I sat. And I waited. And waited. And waited. And, in doing so, I got concerned for the fifth annual Theatre Intime Freshman One Act Festival. The stage lighting shone too brightly and for too long on a set of clashing oranges and teals in a 1960s home. It was already well past the advertised curtain-time and everything looked so haphazard and ragged and asymmetrical and chaotic that I began to fear for my life. Could this be indicative of the overall performance quality of the production that evening? Well, luckily, it wasn’t. And, instead, I was treated to three radically different vignettes this evening that fortunately left me—dare I say—mostly entertained.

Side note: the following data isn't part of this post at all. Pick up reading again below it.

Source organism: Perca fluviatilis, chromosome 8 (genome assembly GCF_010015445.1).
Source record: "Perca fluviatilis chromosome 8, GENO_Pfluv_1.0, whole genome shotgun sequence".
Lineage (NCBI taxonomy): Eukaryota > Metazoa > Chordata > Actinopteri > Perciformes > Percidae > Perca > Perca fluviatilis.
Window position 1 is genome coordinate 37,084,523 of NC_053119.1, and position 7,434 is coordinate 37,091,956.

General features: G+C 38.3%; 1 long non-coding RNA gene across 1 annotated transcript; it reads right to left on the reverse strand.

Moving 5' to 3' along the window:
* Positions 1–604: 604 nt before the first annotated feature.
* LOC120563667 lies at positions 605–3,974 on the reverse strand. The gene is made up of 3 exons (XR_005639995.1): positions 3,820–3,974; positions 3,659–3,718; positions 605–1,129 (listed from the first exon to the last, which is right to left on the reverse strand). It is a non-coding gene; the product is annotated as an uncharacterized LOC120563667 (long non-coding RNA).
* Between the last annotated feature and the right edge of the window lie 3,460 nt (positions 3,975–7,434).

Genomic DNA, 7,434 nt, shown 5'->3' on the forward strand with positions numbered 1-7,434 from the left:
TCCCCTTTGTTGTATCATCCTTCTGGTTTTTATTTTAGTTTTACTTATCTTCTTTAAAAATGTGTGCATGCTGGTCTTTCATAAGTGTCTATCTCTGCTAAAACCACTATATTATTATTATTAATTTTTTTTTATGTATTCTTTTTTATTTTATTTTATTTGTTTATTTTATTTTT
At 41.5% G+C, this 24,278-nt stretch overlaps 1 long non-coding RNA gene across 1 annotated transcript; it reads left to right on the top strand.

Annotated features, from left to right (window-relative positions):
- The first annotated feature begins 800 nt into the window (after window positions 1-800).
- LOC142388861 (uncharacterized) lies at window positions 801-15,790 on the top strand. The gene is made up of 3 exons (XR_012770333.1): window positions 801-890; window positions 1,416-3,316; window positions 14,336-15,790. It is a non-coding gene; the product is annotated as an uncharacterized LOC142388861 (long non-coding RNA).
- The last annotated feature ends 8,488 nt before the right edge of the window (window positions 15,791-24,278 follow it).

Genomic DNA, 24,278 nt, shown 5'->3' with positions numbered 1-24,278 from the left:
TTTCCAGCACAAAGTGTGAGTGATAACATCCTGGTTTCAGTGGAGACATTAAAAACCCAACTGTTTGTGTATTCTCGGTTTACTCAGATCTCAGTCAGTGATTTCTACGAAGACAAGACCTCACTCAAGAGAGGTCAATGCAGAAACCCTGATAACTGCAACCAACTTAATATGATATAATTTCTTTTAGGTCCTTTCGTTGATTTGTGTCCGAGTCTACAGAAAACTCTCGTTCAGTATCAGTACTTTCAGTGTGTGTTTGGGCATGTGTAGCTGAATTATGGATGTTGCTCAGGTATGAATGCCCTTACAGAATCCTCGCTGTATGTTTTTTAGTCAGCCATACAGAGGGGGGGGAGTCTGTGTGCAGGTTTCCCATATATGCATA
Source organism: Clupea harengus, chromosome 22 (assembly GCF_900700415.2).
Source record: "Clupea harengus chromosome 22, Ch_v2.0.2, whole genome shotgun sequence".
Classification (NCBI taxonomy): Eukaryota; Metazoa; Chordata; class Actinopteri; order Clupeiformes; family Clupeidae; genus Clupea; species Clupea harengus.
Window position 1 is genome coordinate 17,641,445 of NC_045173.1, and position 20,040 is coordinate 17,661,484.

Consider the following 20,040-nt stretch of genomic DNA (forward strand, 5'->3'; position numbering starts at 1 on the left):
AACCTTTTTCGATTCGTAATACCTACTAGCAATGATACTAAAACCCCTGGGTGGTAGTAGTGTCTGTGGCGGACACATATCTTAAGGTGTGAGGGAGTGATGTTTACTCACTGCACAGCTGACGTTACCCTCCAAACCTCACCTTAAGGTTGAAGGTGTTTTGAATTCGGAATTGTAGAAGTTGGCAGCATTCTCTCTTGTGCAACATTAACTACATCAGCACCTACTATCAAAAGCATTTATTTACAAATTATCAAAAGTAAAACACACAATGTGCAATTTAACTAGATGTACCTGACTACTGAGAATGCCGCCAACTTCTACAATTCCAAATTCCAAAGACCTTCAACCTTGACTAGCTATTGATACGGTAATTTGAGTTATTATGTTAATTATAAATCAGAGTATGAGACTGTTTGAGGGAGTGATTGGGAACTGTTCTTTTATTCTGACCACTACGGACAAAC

Contribution, directed by Roger Q. Mason ’08 came first in the line up. Written by the minor African-American playwright and critic Ted Shine, Contribution takes place in the 1960s, on the day of a lunch-counter sit-in. This play—written in a style that could be a cross between Lorraine Hansberry and a Hitchcock movie—interweaves the historical travails of the civil rights movement and those who made their contributions long before it with a narrative that is at times comedic and at others frankly morbid. In this way, the author seems to be attempting to both catalogue and caricature the struggle between the older generations who made it possible for the younger ones to participate and of their different methods of achieving parity in American society. Kelechi Ezie, as Grace Love, does a good job with the role of the tired but fierce grandmother, with an impossibly gorgeous voice, a good sense of humor and a well-maintained geriatric posture and demeanor. Of the three, Contribution felt the most rough around the edges, if only peripherally, like when Grace clutches a pan fresh out of the oven with a bare hand and no sense of pain. More essentially, there is a certain lack of gravitas that the situation of race and generational relations called for, and a lack of tension between the sparring generations of Grace and her grandson Eugene. Furthermore, even though death is a constant theme throughout the play, one never actually fears for or about any character’s life. But Contribution, along with its actors, encompasses a sense of spirit and effort that cannot be dampened by any of the minor weaknesses.